Tag Archives: Patient

Listen More

My first posting on this blog explained why I chose to name it “Auscultation.”  I wrote that I wanted to promote a conversation, and that listening was essential to doing so. I went on to write: “With an obvious nod to my being a cardiologist, I believe auscultation has long been an act that defines us as physicians and connects us in a profound way with our patients. The act of leaning in, touching the patient, listening, concentrating, and interpreting is a powerful metaphor for the entire clinical encounter: getting close to the patient and listening.”

It is therefore no wonder that I was really pleased to read “The Physical Examination and the Fifth Maneuver” by Thomas Metkus in a recent issue of the Journal of the American College of Cardiology. The piece appeared in the “fellows in training and early career page” in the Journal, which regularly features articles by trainees about their experiences, and was a mature and robust defense of the importance of developing auscultatory skills. Metkus alludes to Osler’s model of physical diagnosis, the first four maneuvers of which are inspection, percussion, palpation and auscultation. The fifth – and arguably most important – is cognition, the intellectual exercise of putting it all together.

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Crowdsourcing CPR

I have written previously about the potential impact of mobile apps and ubiquitous computing on health and healthcare delivery, but I admit I did not see this one coming. The current issue of The New England Journal of Medicine has a report from a research group in Sweden that developed a system – and tested it in a randomized controlled trial – to use smartphones to alert CPR-trained bystanders when there was a nearby cardiac arrest. This figure from the paper describes how it works:

Image1

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Patient Advocates? Really?

I was disturbed by a recent article in the New York Times about the Texas Medical Board. The piece described the decision by the Board to sharply curtail the use of telemedicine in the state. Specifically, the Board mandated that telemedicine services could only be provided in the context of a pre-existing patient/physician relationship, and that such a relationship must be established face-to-face, and not via electronic means. According to the Times, the restrictions were strongly supported by the Texas Medical Association.

Sigh.

This seems to me to be a wrongheaded, backward looking and overall pretty lame attempt to stem the inexorable tide of patients and physicians connecting in new ways. I really wish I could believe the Board member who said he voted for the new restriction because he was “terribly, terribly worried about the absence of responsibility and accountability” in electronic encounters. It sounded to me, instead, that he was “terribly, terribly worried” about a new business model for medical care that provides greater convenience and lower cost to patients than traditional office visits.

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Whose Record Is It?

A recent piece in the New York Times profiled a young man with a remarkable medical history, and an equally remarkable approach to sharing it. I think it raises some profound issues regarding the self-monitoring movement and the “ownership” of patients’ health information, both of which have the potential to change our traditional practices in a big way.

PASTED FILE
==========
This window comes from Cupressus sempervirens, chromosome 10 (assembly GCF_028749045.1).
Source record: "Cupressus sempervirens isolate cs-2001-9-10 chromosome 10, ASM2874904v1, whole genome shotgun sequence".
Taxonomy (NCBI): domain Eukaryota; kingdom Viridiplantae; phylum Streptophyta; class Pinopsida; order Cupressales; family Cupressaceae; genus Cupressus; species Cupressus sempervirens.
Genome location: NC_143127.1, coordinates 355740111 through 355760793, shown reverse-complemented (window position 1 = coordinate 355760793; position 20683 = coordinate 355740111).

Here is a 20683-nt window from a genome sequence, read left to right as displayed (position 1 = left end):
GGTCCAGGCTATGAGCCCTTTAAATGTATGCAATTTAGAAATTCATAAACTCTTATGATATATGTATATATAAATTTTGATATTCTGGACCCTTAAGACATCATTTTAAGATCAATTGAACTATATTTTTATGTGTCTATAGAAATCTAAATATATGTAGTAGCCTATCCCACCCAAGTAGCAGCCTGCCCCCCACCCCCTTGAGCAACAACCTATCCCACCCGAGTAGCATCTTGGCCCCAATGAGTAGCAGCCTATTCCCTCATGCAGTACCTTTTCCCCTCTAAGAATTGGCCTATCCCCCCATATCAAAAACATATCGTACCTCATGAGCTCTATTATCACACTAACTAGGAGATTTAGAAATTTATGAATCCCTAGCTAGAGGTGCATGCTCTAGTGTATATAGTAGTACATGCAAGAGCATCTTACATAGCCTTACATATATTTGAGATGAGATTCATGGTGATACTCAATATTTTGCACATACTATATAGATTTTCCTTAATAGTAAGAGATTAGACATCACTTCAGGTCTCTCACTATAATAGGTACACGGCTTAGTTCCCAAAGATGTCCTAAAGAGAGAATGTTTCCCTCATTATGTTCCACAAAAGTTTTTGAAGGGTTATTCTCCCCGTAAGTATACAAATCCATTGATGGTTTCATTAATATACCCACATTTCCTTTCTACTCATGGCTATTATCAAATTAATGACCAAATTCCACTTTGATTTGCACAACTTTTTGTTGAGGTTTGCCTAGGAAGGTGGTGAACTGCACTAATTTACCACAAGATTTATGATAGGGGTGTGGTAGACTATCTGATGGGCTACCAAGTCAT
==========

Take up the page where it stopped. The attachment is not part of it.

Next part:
The guy – Steven Keating – is not your average Joe. He is a graduate student at MIT who trained as a mechanical engineer and is working in the cutting-edge MIT Media Lab. He also had a brain tumor the size of a tennis ball. His website hosts all of his medical records, including his pre- and post-op brain scans and, believe it or not, a video of his tumor resection surgery.

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There is Good News Out There

I had the good fortune last week to see a screening of excerpts from an extraordinary documentary film that will be shown on PBS television stations in April. The film is called Rx: the quiet revolution and highlights four case studies. Each is an inspiring example of new models of health care delivery that are advancing the “triple aim” of better care for individuals, better health outcomes for communities, and lower costs. Our own remarkable Dr. Jennifer Mieres is the film’s executive producer.

The screening left me inspired and in awe of the great work being done by front line professionals all across the country. It also introduced me to a fabulous metaphor for the importance of engaging patients in their own care.

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Adjusting Outcomes

I wrote recently about the need to take into account patient characteristics when using patient outcomes to compare the quality of care provided by different physicians. That is a well-accepted principle, and the need for so-called “risk-adjustment” applies not only to evaluating physicians, but also to evaluating hospitals and larger care delivery systems. There has been a smoldering controversy, however, about which patient characteristics to consider and, in particular, the implications of including socioeconomic factors in such comparisons. This controversy played out again in a recent issue of the Annals of Internal Medicine.

Here is the core of the issue.

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System Readiness

I took advantage of the holiday slow-down in routine meetings to visit our Health System’s new serious transmittable disease unit – the “Ebola Unit” – at Glen Cove Hospital. Wow!